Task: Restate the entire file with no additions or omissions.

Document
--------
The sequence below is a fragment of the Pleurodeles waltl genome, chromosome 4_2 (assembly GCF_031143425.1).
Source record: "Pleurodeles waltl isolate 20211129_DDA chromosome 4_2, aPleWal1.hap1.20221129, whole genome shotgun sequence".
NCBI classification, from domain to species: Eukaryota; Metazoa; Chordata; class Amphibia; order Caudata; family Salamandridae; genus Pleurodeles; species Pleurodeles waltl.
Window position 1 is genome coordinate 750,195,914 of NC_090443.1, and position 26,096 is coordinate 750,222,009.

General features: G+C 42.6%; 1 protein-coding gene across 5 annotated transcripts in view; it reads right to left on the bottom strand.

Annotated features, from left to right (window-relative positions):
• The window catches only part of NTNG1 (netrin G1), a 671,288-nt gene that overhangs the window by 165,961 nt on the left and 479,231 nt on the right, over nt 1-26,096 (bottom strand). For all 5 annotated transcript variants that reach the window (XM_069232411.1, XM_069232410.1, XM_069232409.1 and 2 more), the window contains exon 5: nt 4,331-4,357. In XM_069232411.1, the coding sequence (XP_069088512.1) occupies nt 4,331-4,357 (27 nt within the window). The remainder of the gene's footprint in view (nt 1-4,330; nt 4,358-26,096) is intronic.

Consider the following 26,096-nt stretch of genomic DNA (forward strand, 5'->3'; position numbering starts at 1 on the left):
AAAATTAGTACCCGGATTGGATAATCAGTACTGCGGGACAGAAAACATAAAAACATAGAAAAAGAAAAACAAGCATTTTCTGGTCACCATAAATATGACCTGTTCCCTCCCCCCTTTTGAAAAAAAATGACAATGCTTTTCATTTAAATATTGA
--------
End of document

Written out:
The sequence below is a fragment of the Pleurodeles waltl genome, chromosome 4_2 (assembly GCF_031143425.1).
Source record: "Pleurodeles waltl isolate 20211129_DDA chromosome 4_2, aPleWal1.hap1.20221129, whole genome shotgun sequence".
NCBI classification, from domain to species: Eukaryota; Metazoa; Chordata; class Amphibia; order Caudata; family Salamandridae; genus Pleurodeles; species Pleurodeles waltl.
Window position 1 is genome coordinate 750,195,914 of NC_090443.1, and position 26,096 is coordinate 750,222,009.

General features: G+C 42.6%; 1 protein-coding gene across 5 annotated transcripts in view; it reads right to left on the bottom strand.

Annotated features, from left to right (window-relative positions):
• The window catches only part of NTNG1 (netrin G1), a 671,288-nt gene that overhangs the window by 165,961 nt on the left and 479,231 nt on the right, over nt 1-26,096 (bottom strand). For all 5 annotated transcript variants that reach the window (XM_069232411.1, XM_069232410.1, XM_069232409.1 and 2 more), the window contains exon 5: nt 4,331-4,357. In XM_069232411.1, the coding sequence (XP_069088512.1) occupies nt 4,331-4,357 (27 nt within the window). The remainder of the gene's footprint in view (nt 1-4,330; nt 4,358-26,096) is intronic.

Consider the following 26,096-nt stretch of genomic DNA (forward strand, 5'->3'; position numbering starts at 1 on the left):
AAAATTAGTACCCGGATTGGATAATCAGTACTGCGGGACAGAAAACATAAAAACATAGAAAAAGAAAAACAAGCATTTTCTGGTCACCATAAATATGACCTGTTCCCTCCCCCCTTTTGAAAAAAAATGACAATGCTTTTCATTTAAATATTGA